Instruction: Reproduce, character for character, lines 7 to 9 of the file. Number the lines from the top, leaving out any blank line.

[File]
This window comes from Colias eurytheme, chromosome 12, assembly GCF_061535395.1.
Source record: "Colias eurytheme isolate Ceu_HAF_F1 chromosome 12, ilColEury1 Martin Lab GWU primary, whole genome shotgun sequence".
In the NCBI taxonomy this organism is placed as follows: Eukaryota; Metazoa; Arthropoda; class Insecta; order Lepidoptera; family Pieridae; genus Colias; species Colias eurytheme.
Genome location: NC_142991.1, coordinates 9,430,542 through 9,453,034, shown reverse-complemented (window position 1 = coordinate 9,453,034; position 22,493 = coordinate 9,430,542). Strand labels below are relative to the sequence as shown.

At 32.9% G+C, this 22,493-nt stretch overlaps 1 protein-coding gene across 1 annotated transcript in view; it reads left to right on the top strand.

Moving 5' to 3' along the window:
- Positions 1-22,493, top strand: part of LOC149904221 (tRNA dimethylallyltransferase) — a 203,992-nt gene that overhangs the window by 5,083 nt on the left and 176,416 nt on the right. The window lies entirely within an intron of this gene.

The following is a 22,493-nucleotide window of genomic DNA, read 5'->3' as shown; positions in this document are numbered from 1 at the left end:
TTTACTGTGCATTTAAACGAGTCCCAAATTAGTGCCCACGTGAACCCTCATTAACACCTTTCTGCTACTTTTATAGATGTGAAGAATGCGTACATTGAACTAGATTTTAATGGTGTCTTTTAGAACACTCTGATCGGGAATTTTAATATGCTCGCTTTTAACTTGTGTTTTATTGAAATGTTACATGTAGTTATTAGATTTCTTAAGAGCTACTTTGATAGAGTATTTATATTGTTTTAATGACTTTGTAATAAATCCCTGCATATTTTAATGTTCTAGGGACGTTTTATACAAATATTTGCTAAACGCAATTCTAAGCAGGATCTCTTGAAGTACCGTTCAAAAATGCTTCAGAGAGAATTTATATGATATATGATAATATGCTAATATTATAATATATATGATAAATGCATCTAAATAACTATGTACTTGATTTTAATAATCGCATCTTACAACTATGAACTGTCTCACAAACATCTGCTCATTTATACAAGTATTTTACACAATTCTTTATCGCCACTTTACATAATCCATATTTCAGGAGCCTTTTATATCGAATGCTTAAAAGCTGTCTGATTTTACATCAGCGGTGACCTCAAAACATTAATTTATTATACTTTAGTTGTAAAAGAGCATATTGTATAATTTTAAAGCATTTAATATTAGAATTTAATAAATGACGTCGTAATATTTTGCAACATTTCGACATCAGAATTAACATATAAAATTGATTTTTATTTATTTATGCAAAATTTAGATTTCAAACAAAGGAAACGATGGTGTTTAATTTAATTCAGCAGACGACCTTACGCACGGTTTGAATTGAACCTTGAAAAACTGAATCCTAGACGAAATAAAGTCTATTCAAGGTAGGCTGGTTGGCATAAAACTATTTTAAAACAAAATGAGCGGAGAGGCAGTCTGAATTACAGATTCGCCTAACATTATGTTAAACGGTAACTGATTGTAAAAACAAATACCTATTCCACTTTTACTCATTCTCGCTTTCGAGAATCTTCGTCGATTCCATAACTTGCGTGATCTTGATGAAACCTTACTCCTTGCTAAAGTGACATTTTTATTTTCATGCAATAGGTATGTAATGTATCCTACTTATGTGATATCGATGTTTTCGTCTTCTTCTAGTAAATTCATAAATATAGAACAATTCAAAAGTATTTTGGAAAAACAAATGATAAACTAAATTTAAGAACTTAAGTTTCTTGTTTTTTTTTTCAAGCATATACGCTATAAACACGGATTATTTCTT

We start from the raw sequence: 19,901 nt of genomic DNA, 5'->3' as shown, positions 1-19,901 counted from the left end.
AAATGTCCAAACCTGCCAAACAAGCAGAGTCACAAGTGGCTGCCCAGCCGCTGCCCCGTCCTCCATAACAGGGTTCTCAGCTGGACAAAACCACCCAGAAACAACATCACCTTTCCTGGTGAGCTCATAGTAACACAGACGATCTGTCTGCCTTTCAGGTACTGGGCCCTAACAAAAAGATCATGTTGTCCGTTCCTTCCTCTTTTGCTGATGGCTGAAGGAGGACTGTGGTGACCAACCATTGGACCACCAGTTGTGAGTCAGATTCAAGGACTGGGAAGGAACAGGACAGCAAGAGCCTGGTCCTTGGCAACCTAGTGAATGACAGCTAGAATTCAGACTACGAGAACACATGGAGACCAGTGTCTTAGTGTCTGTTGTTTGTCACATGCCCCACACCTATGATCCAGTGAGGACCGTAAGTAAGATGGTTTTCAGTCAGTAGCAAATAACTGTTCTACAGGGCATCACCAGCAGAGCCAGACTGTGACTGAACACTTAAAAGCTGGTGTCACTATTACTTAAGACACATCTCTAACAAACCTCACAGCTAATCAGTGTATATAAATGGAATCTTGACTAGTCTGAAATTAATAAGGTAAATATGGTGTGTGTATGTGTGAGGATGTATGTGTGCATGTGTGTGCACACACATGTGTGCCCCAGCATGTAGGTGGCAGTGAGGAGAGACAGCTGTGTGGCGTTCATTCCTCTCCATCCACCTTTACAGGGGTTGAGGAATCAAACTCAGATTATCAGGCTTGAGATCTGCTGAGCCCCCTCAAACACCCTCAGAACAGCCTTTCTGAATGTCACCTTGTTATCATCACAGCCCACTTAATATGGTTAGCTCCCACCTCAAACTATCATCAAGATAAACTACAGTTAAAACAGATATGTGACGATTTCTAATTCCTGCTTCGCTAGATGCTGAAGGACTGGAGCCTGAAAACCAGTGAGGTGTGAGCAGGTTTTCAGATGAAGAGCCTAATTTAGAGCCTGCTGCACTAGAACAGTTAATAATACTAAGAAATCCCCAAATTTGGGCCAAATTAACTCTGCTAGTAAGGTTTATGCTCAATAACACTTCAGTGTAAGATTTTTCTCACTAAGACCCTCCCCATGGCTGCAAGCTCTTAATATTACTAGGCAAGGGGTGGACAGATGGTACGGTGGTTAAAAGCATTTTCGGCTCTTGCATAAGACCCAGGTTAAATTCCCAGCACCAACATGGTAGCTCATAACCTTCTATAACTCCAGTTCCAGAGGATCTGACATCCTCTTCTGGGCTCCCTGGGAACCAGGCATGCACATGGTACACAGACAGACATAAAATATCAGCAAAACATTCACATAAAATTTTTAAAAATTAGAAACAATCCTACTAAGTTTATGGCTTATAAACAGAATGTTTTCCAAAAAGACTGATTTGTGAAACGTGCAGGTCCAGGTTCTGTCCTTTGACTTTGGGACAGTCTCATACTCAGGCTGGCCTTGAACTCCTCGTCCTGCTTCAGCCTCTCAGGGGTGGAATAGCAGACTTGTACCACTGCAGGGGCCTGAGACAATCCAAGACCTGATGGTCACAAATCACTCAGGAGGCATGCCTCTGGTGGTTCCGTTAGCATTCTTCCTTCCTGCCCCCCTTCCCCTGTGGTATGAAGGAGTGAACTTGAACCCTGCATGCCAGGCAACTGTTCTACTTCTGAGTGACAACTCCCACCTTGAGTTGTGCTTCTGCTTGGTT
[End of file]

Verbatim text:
- Positions 1-22,493, top strand: part of LOC149904221 (tRNA dimethylallyltransferase) — a 203,992-nt gene that overhangs the window by 5,083 nt on the left and 176,416 nt on the right. The window lies entirely within an intron of this gene.

The following is a 22,493-nucleotide window of genomic DNA, read 5'->3' as shown; positions in this document are numbered from 1 at the left end:
TTTACTGTGCATTTAAACGAGTCCCAAATTAGTGCCCACGTGAACCCTCATTAACACCTTTCTGCTACTTTTATAGATGTGAAGAATGCGTACATTGAACTAGATTTTAATGGTGTCTTTTAGAACACTCTGATCGGGAATTTTAATATGCTCGCTTTTAACTTGTGTTTTATTGAAATGTTACATGTAGTTATTAGATTTCTTAAGAGCTACTTTGATAGAGTATTTATATTGTTTTAATGACTTTGTAATAAATCCCTGCATATTTTAATGTTCTAGGGACGTTTTATACAAATATTTGCTAAACGCAATTCTAAGCAGGATCTCTTGAAGTACCGTTCAAAAATGCTTCAGAGAGAATTTATATGATATATGATAATATGCTAATATTATAATATATATGATAAATGCATCTAAATAACTATGTACTTGATTTTAATAATCGCATCTTACAACTATGAACTGTCTCACAAACATCTGCTCATTTATACAAGTATTTTACACAATTCTTTATCGCCACTTTACATAATCCATATTTCAGGAGCCTTTTATATCGAATGCTTAAAAGCTGTCTGATTTTACATCAGCGGTGACCTCAAAACATTAATTTATTATACTTTAGTTGTAAAAGAGCATATTGTATAATTTTAAAGCATTTAATATTAGAATTTAATAAATGACGTCGTAATATTTTGCAACATTTCGACATCAGAATTAACATATAAAATTGATTTTTATTTATTTATGCAAAATTTAGATTTCAAACAAAGGAAACGATGGTGTTTAATTTAATTCAGCAGACGACCTTACGCACGGTTTGAATTGAACCTTGAAAAACTGAATCCTAGACGAAATAAAGTCTATTCAAGGTAGGCTGGTTGGCATAAAACTATTTTAAAACAAAATGAGCGGAGAGGCAGTCTGAATTACAGATTCGCCTAACATTATGTTAAACGGTAACTGATTGTAAAAACAAATACCTATTCCACTTTTACTCATTCTCGCTTTCGAGAATCTTCGTCGATTCCATAACTTGCGTGATCTTGATGAAACCTTACTCCTTGCTAAAGTGACATTTTTATTTTCATGCAATAGGTATGTAATGTATCCTACTTATGTGATATCGATGTTTTCGTCTTCTTCTAGTAAATTCATAAATATAGAACAATTCAAAAGTATTTTGGAAAAACAAATGATAAACTAAATTTAAGAACTTAAGTTTCTTGTTTTTTTTTTCAAGCATATACGCTATAAACACGGATTATTTCTT